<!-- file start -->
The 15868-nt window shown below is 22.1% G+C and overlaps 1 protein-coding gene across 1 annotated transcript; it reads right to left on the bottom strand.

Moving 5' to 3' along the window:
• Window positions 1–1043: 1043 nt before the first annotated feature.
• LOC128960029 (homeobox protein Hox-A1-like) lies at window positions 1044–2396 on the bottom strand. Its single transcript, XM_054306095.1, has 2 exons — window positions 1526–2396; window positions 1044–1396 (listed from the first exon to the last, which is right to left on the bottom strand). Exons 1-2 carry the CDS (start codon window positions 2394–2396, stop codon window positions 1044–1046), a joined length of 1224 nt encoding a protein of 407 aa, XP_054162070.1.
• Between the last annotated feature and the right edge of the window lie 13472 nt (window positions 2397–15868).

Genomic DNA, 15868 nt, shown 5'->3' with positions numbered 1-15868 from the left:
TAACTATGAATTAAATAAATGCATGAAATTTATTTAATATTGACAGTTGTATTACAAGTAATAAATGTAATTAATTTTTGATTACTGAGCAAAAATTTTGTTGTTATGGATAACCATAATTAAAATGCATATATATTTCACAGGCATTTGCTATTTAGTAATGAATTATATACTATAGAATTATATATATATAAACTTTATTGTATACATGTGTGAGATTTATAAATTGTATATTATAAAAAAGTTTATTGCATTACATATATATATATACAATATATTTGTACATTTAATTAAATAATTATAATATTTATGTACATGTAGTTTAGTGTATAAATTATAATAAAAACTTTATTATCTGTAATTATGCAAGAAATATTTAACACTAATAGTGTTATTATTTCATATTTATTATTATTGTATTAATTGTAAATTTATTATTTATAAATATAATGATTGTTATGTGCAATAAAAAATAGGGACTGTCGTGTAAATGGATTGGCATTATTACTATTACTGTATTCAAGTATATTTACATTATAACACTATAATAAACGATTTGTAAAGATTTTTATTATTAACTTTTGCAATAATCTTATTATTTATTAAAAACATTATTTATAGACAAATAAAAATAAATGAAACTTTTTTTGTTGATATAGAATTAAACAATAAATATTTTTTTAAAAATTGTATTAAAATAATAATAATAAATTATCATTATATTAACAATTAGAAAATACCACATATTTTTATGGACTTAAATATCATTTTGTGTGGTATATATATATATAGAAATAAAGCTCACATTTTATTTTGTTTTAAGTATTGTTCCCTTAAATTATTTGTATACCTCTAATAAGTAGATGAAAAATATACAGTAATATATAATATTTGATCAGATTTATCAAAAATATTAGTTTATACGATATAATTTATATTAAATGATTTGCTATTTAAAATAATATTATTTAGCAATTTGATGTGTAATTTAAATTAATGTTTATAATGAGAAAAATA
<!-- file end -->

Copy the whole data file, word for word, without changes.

The 15868-nt window shown below is 22.1% G+C and overlaps 1 protein-coding gene across 1 annotated transcript; it reads right to left on the bottom strand.

Moving 5' to 3' along the window:
• Window positions 1–1043: 1043 nt before the first annotated feature.
• LOC128960029 (homeobox protein Hox-A1-like) lies at window positions 1044–2396 on the bottom strand. Its single transcript, XM_054306095.1, has 2 exons — window positions 1526–2396; window positions 1044–1396 (listed from the first exon to the last, which is right to left on the bottom strand). Exons 1-2 carry the CDS (start codon window positions 2394–2396, stop codon window positions 1044–1046), a joined length of 1224 nt encoding a protein of 407 aa, XP_054162070.1.
• Between the last annotated feature and the right edge of the window lie 13472 nt (window positions 2397–15868).

Genomic DNA, 15868 nt, shown 5'->3' with positions numbered 1-15868 from the left:
TAACTATGAATTAAATAAATGCATGAAATTTATTTAATATTGACAGTTGTATTACAAGTAATAAATGTAATTAATTTTTGATTACTGAGCAAAAATTTTGTTGTTATGGATAACCATAATTAAAATGCATATATATTTCACAGGCATTTGCTATTTAGTAATGAATTATATACTATAGAATTATATATATATAAACTTTATTGTATACATGTGTGAGATTTATAAATTGTATATTATAAAAAAGTTTATTGCATTACATATATATATATACAATATATTTGTACATTTAATTAAATAATTATAATATTTATGTACATGTAGTTTAGTGTATAAATTATAATAAAAACTTTATTATCTGTAATTATGCAAGAAATATTTAACACTAATAGTGTTATTATTTCATATTTATTATTATTGTATTAATTGTAAATTTATTATTTATAAATATAATGATTGTTATGTGCAATAAAAAATAGGGACTGTCGTGTAAATGGATTGGCATTATTACTATTACTGTATTCAAGTATATTTACATTATAACACTATAATAAACGATTTGTAAAGATTTTTATTATTAACTTTTGCAATAATCTTATTATTTATTAAAAACATTATTTATAGACAAATAAAAATAAATGAAACTTTTTTTGTTGATATAGAATTAAACAATAAATATTTTTTTAAAAATTGTATTAAAATAATAATAATAAATTATCATTATATTAACAATTAGAAAATACCACATATTTTTATGGACTTAAATATCATTTTGTGTGGTATATATATATATAGAAATAAAGCTCACATTTTATTTTGTTTTAAGTATTGTTCCCTTAAATTATTTGTATACCTCTAATAAGTAGATGAAAAATATACAGTAATATATAATATTTGATCAGATTTATCAAAAATATTAGTTTATACGATATAATTTATATTAAATGATTTGCTATTTAAAATAATATTATTTAGCAATTTGATGTGTAATTTAAATTAATGTTTATAATGAGAAAAATA